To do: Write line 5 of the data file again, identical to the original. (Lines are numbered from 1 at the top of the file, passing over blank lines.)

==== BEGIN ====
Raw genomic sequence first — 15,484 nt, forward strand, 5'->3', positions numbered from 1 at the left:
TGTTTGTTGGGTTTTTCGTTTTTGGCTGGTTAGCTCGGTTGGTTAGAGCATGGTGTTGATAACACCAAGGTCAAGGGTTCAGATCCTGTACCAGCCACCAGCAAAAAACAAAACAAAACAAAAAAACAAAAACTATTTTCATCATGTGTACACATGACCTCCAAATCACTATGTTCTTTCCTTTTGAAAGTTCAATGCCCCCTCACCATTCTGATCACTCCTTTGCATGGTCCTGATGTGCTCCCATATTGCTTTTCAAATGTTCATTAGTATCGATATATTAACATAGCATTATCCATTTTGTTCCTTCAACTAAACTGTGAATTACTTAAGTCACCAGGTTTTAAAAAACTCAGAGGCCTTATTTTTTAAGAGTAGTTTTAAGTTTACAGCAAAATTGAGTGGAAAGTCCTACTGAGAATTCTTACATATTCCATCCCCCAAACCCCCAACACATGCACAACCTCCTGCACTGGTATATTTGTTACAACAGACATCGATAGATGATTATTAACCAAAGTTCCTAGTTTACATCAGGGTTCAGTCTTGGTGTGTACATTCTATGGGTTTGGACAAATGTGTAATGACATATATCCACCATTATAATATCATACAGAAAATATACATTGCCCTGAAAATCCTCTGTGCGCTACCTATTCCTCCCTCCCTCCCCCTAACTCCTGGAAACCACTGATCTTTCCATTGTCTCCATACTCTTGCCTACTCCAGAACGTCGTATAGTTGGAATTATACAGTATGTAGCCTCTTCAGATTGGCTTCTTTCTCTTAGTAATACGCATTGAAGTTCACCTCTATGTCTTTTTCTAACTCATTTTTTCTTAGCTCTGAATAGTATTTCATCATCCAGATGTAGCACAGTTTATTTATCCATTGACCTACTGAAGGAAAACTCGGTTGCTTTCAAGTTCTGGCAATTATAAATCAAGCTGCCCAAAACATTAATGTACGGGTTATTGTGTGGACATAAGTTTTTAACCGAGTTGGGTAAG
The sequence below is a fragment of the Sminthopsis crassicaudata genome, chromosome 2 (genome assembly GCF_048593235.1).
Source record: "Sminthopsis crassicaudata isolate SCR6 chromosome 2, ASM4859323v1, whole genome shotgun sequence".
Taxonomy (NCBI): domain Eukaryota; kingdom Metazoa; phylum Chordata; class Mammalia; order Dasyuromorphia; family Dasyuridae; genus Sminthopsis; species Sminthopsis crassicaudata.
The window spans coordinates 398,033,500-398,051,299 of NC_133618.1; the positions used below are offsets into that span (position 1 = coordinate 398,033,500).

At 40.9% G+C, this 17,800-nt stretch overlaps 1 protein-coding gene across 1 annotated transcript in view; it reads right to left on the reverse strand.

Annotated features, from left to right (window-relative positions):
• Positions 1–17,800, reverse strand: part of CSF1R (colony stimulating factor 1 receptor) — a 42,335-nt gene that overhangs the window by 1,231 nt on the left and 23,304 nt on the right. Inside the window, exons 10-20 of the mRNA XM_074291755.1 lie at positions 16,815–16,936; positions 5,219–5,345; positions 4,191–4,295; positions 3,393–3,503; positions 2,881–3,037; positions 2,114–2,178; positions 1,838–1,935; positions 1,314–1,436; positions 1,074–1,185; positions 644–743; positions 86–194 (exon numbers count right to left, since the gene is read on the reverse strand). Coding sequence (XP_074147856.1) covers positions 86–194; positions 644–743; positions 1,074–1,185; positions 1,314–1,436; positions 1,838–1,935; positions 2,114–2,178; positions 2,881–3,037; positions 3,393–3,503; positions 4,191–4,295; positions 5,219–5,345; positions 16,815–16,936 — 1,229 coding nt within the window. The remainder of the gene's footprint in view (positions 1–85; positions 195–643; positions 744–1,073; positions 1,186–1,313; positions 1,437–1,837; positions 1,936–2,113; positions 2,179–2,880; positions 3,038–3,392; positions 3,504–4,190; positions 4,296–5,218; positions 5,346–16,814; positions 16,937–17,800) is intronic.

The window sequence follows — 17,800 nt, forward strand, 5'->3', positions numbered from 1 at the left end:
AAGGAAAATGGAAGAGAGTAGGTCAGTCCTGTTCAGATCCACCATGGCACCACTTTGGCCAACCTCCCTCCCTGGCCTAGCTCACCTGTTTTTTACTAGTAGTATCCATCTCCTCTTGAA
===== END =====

Taxonomy (NCBI): domain Eukaryota; kingdom Metazoa; phylum Chordata; class Mammalia; order Dasyuromorphia; family Dasyuridae; genus Sminthopsis; species Sminthopsis crassicaudata.